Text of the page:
Congelation (from Latin: congelātiō, lit.'freezing, congealing') was a term used in medieval and early modern alchemy for the process known today as crystallization.

In the Secreta alchymiae ('The Secret of Alchemy') attributed to Khalid ibn Yazid (c. 668–704 or 709), it is one of "the four principal operations", along with Solution, Albification ('whitening'), and Rubification ('reddening').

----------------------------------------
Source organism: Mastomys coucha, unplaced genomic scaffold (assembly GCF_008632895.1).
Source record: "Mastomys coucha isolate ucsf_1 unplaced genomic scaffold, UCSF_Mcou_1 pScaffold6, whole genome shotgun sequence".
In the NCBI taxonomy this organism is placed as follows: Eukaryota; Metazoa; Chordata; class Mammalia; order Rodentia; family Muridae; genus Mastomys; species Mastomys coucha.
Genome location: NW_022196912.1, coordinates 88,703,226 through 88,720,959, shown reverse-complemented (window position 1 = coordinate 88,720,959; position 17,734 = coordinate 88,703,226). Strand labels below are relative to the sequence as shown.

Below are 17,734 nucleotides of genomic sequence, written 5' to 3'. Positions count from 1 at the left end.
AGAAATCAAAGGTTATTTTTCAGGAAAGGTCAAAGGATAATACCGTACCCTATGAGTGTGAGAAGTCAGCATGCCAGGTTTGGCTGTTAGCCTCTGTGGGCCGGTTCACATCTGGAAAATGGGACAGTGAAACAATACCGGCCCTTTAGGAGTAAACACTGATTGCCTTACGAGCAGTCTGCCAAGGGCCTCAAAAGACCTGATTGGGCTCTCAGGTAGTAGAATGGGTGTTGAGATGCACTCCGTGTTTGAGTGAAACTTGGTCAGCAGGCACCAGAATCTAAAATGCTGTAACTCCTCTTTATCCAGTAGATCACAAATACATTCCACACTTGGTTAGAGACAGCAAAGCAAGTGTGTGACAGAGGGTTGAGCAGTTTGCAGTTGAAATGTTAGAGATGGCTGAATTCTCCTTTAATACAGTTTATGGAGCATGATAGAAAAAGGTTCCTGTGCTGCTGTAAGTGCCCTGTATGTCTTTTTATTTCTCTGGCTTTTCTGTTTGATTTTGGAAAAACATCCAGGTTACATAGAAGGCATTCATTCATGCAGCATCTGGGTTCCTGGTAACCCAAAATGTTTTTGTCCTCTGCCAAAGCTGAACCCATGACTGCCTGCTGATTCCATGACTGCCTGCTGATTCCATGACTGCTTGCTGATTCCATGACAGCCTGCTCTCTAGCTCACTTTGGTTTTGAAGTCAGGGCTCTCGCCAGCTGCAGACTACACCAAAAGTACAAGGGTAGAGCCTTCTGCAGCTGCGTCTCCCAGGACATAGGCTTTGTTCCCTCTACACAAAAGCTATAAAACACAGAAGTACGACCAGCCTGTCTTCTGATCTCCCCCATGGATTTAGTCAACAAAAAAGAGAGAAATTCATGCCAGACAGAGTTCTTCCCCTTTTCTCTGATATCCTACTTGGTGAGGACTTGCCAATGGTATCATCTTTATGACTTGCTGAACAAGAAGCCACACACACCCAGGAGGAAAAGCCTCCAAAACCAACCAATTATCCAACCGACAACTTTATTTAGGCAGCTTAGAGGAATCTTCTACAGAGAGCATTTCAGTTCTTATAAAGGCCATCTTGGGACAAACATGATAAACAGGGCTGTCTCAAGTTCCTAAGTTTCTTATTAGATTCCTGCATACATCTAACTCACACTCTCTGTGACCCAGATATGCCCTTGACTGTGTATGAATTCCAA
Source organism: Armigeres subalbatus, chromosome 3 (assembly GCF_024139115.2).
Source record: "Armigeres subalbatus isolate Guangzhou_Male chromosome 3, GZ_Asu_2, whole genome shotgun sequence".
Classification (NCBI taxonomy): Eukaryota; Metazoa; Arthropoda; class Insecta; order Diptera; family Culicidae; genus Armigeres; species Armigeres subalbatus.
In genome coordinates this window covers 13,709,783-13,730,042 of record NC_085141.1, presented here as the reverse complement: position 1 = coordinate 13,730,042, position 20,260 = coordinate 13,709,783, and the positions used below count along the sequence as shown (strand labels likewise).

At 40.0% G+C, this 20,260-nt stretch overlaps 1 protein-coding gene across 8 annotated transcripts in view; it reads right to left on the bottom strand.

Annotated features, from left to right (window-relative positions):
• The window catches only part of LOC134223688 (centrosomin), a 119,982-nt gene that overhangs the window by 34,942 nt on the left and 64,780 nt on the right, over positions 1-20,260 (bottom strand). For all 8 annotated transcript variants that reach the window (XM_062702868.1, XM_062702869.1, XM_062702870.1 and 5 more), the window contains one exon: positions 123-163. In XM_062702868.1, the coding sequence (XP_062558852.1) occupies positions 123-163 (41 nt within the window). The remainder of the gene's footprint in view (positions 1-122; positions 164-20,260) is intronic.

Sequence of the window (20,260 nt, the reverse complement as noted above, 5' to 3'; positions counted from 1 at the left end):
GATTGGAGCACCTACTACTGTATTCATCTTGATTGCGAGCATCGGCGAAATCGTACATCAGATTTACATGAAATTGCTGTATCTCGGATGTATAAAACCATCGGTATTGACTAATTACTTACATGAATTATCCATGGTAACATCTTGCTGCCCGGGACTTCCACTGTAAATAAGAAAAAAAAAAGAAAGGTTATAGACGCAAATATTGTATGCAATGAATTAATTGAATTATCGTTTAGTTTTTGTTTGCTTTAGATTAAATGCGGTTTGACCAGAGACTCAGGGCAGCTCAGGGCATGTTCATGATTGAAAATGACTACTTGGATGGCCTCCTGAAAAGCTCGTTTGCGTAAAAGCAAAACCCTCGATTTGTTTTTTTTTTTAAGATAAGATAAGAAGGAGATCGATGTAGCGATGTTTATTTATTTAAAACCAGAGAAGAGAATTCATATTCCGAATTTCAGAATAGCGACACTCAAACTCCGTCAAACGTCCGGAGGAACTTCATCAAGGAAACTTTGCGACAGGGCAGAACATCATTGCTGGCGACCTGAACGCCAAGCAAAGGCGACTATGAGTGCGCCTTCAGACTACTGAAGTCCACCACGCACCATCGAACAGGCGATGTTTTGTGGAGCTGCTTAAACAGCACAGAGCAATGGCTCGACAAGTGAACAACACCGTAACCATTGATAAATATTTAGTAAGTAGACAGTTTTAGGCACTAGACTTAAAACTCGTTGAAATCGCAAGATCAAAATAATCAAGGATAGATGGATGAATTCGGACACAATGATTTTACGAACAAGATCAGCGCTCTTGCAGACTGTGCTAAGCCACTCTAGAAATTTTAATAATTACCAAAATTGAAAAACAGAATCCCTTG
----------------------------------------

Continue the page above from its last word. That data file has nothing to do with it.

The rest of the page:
It was one of the twelve alchemical operations involved in the creation of the philosophers' stone as described by Sir George Ripley (c. 1415–1490) in his Compound of Alchymy, as well as by Antoine-Joseph Pernety in his Dictionnaire mytho-hermétique (1758).

See also

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